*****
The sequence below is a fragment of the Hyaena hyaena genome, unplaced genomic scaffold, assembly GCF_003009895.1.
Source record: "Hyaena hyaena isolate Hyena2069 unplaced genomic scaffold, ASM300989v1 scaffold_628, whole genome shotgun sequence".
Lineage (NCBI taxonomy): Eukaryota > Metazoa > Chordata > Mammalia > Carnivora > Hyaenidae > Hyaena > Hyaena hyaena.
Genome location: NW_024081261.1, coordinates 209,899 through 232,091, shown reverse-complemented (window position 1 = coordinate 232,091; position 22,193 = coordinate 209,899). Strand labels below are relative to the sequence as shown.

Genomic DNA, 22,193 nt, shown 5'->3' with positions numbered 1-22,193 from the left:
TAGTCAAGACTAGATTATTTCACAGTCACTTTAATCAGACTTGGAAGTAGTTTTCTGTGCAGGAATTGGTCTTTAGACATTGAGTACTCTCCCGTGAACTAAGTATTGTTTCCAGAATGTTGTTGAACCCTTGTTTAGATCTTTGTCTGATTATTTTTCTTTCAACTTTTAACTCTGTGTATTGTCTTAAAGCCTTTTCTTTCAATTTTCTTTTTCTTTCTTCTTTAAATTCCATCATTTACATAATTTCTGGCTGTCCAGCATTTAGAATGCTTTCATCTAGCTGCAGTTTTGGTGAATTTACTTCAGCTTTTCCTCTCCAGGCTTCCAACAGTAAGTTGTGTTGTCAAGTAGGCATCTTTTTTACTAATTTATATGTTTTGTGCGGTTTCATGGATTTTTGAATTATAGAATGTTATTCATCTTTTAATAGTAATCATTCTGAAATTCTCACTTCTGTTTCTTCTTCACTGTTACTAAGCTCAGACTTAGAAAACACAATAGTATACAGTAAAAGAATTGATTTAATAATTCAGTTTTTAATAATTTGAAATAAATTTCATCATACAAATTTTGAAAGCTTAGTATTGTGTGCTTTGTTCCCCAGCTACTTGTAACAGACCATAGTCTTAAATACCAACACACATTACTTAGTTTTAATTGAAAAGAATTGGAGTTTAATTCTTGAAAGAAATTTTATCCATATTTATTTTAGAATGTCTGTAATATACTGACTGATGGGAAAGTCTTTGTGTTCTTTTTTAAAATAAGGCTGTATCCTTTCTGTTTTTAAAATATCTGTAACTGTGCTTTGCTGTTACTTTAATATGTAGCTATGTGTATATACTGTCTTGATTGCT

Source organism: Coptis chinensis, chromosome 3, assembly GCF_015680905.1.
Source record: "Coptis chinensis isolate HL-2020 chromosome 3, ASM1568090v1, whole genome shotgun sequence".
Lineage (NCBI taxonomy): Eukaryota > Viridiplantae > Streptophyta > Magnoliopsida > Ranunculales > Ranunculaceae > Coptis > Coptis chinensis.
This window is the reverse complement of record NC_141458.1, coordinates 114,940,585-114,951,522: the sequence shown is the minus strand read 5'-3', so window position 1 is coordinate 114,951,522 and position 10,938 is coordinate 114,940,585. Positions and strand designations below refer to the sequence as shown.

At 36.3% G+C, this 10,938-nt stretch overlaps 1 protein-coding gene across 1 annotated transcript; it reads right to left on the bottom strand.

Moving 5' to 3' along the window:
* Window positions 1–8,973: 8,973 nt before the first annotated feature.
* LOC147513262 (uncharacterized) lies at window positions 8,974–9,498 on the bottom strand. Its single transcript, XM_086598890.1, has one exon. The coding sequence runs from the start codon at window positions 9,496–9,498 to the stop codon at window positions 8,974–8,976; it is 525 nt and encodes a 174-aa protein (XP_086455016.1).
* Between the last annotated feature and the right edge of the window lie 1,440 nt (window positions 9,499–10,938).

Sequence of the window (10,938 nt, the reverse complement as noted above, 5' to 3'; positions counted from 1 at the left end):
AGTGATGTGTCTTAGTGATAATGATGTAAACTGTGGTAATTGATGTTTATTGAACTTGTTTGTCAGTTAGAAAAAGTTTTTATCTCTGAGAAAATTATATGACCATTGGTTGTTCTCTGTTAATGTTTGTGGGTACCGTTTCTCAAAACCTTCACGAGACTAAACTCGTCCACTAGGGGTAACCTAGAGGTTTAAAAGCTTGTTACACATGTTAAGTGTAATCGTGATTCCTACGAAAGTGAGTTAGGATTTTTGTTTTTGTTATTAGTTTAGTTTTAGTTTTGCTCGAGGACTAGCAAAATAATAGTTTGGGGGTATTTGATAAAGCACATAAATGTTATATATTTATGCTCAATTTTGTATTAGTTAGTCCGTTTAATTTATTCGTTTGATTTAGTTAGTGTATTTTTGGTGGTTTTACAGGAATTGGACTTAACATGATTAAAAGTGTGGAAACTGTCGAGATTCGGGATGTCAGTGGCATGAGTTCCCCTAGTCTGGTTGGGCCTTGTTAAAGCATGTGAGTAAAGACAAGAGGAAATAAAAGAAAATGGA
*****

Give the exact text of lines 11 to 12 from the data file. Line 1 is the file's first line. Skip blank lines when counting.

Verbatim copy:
At 36.3% G+C, this 10,938-nt stretch overlaps 1 protein-coding gene across 1 annotated transcript; it reads right to left on the bottom strand.

Moving 5' to 3' along the window: